Data is moving to the cloud. And as cloud applications are adopted, it means that many critical sources of data for analytics now, or soon will, live in the cloud. In fact, nearly nine in 10 participants in our research (89%) reported that they plan to use cloud-based analytics deployments, and the overwhelming majority of organizations (86%) expect that most of their data will eventually be in the cloud. But, as organizations look to embed analytics and reporting into their applications, they face many hurdles including high infrastructure costs, lack of domain-specific expertise and roadblocks that appear when scaling.
The annual Ventana Research Digital Innovation Awards showcase advances in the productivity and potential of business applications as well as technology that contributes significantly to the improved processes and performance of an organization. Our goal is to recognize technology and vendors that have introduced noteworthy digital innovations to advance business and IT that optimizes organizational resilience and workforce readiness.
Topics: Cloud Computing, Internet of Things, Digital Technology, blockchain, AI and Machine Learning, mobile computing, extended reality, Digital Innovation Awards, robotic automation, Analytics & Data, Collaborative & Conversational Computing
Organizations face a variety of data and analytics challenges resulting from growth and increased scale. Multiple tools and techniques are needed to derive value from various databases. But, adding more systems means adding more complexities, which can slow operations and add costs for maintaining additional systems. SQL databases have been very popular among organizations for storing and managing data. These databases enable workers to manage and analyze massive volumes of data quickly and reliably.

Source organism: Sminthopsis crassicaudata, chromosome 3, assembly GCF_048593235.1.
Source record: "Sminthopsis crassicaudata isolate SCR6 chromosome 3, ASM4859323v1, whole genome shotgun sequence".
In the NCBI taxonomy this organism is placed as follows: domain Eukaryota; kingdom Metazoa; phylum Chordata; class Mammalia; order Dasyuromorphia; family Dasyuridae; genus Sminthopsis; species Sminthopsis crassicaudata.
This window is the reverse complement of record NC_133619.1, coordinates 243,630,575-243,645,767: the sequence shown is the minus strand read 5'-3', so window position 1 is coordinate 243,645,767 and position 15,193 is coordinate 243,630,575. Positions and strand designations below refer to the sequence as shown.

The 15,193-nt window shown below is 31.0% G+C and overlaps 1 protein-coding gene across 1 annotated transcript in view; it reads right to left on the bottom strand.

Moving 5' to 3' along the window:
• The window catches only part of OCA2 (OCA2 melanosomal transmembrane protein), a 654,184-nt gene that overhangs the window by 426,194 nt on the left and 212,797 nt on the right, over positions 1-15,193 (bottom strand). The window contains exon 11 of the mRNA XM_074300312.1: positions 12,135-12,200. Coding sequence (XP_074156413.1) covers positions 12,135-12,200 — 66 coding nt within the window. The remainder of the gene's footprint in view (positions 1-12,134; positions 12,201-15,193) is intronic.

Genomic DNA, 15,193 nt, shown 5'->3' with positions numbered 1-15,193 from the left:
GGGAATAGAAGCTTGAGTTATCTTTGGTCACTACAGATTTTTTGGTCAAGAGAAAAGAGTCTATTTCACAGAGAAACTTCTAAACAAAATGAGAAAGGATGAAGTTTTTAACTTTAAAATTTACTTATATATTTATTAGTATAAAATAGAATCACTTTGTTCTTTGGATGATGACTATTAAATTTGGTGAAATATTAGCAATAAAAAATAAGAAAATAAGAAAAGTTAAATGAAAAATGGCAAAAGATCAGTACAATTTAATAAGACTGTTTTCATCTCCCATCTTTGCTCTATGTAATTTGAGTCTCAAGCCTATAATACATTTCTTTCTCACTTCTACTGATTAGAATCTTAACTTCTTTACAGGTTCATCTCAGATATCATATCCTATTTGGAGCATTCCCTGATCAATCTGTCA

A digital finance and accounting organization is one that uses software to enhance efficiency by eliminating manual operations and automating workflows, improving financial data quality. This is especially relevant to small to midsize organizations that need to minimize administrative overhead yet still have financial controls and operational visibility to achieve and sustain profitable growth. A continuous accounting approach can streamline tasks and processes, reducing time spent on repetitive tasks, ensuring data quality and providing a focus on financial outcomes and business performance.
With more and more data available to analyze, organizations are realizing the value that sophisticated analyses using artificial intelligence and machine learning (AI/ML) can provide. The benefits of these analyses are significant: our Dynamic Insights research on machine learning finds that organizations most often benefit through competitive advantage, but also improved customer experiences, increased sales, the ability to respond quickly to opportunities in the market, and lower costs. However, the need for specialized skills to deploy AI/ML models can stall data science initiatives. An organization’s efforts to scale data science and apply models are often complicated by a lack of self-service access to infrastructure, tools and data.
The virtualization of business and the evolution of digital transformation to applications and systems that operate in cloud computing — or the “as-a-service” environment — has fragmented enterprise and data architectures. The role of cloud computing has become a utility to provide elastic resources in support of operational needs. For example, data in the cloud requirements are provided by third-party vendors, managing security and storage of data outside the organization.
The artificial intelligence industry is unique in that it has evolved to the point of making dramatic impacts across other markets. AI is used to help businesses scale, improve customer experiences, decrease waste and streamline cumbersome tasks. Ventana Research sees the need for AI innovation for the future of technology and the many other industries it influences, but making such tools available to everyone at fairly low costs can be difficult. It is no surprise that nearly two-thirds (62%) of organizations report using machine learning today, and nearly three-quarters (72%) of organizations participating in our research say they plan to increase ML use.
When you think about it, events are at the very core of computing, right down to the simplest if-then operation in a spreadsheet. Each event leads to a set of choices, often binary, which then become events in themselves. As computing has become more ubiquitous and has developed into the architecture upon which all business and commerce runs, the events themselves have become more consequential and more numerous. There’s still an event, and each "if" still leads to a "then," but now we evaluate at enterprise scale.